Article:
The plaintiff filed suit against Wal-Mart alleging, among other things, that it violated the FMLA by failing to restore him immediately to his prior position following his second leave of absence.  Wal-Mart argued in its motion for summary judgment that the plaintiff was not eligible for FMLA leave for his second leave of absence because he had not worked 1,250 hours during the 12-month period prior to his leave, and that the reason for his leave--to care for his grown daughter and her children--did not qualify for FMLA leave.  The plaintiff countered, in part, that Wal-Mart was equitably estopped from asserting a defense of non-coverage because it had previously approved his second leave of absence as FMLA leave and he had relied on the designation to his detriment.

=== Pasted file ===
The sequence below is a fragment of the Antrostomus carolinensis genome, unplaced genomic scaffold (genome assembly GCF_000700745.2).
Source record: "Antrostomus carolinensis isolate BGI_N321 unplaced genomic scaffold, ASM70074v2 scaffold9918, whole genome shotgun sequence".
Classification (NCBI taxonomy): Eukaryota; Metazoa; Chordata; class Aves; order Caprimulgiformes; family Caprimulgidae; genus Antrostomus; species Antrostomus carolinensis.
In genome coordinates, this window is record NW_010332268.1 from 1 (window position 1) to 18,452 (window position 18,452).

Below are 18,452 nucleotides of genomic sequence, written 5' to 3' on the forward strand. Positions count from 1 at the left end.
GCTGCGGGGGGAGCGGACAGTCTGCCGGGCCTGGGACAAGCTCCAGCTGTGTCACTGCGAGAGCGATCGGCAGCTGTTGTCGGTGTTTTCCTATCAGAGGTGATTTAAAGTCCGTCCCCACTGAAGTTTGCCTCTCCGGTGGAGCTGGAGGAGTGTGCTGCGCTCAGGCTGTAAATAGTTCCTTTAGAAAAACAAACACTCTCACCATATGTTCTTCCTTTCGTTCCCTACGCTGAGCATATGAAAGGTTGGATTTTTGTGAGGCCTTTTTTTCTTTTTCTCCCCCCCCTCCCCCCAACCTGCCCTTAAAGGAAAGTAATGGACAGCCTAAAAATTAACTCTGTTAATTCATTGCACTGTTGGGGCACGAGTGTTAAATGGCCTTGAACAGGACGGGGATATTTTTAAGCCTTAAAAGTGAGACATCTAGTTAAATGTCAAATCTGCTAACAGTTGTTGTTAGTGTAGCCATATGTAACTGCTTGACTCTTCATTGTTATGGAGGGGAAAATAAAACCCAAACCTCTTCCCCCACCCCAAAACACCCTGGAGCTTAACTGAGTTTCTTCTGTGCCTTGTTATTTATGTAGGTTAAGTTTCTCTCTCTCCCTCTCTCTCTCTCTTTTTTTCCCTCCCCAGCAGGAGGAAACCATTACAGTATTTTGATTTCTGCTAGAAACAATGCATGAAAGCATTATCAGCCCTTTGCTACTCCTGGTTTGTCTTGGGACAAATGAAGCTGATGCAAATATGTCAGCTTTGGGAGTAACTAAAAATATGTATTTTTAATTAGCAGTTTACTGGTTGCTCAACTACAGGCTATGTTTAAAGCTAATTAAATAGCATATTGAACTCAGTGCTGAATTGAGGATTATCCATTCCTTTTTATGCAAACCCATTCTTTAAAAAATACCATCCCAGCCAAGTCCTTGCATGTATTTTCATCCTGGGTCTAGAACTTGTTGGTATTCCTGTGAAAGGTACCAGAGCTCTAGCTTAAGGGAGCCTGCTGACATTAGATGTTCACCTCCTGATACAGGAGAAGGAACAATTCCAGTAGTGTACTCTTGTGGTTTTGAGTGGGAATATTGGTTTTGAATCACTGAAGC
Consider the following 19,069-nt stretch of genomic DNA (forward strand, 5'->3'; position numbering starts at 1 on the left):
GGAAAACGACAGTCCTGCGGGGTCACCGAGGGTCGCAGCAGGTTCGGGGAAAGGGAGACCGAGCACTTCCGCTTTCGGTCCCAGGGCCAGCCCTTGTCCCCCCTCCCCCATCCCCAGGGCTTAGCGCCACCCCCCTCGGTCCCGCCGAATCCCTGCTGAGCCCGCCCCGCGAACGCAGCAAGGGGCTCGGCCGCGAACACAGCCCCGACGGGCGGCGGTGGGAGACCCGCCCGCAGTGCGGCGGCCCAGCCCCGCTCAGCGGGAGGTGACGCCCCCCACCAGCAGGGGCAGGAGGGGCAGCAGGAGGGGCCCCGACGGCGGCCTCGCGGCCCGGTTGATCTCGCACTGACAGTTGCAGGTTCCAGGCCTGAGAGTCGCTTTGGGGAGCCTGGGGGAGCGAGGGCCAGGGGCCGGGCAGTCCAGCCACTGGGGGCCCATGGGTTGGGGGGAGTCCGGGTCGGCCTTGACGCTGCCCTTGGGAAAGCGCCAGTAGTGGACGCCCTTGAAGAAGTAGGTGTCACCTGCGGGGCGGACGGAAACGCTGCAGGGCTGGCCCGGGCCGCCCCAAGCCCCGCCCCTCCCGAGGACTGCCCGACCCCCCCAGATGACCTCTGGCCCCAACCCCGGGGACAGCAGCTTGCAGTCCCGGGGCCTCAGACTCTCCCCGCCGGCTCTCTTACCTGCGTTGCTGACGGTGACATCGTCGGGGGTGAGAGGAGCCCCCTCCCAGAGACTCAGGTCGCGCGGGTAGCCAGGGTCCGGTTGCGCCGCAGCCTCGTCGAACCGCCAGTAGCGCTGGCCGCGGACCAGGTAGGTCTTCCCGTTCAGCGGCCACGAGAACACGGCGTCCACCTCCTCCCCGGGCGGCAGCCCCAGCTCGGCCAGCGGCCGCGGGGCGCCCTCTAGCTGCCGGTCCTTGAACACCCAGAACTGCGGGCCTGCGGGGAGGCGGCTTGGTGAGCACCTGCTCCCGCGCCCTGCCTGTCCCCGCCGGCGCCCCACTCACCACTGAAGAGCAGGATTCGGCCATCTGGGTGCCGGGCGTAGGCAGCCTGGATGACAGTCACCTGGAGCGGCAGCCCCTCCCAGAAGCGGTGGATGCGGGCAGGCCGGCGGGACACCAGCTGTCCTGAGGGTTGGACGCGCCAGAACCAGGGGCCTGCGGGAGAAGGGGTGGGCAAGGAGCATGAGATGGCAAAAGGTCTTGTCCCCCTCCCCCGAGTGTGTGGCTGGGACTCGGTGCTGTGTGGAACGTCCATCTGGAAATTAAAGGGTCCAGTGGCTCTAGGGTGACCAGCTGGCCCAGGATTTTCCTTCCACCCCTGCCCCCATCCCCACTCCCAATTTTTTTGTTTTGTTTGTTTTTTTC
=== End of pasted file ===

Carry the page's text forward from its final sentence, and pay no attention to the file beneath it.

The Harvey court held that Wal-Mart was not equitably estopped from asserting the plaintiff's non-coverage as a defense.  In so holding, the court relied upon the fact that the plaintiff was not aware until after his second leave of absence that his leave had been designated as FMLA leave.  Accordingly, the court held that he did not rely upon any representation by Wal-Mart in deciding to take his second leave of absence.  Moreover, the court held that the fact that Wal-Mart did not approve the plaintiff as an "eligible employee" under the FMLA, and only counted the leave as FMLA leave, further required a finding that Wal-Mart could assert a defense of non-coverage.  Ultimately, the court held that the plaintiff had not established that he had worked 1,250 hours in the 12-month period prior to his second leave of absence, and he therefore had no rights under the FMLA.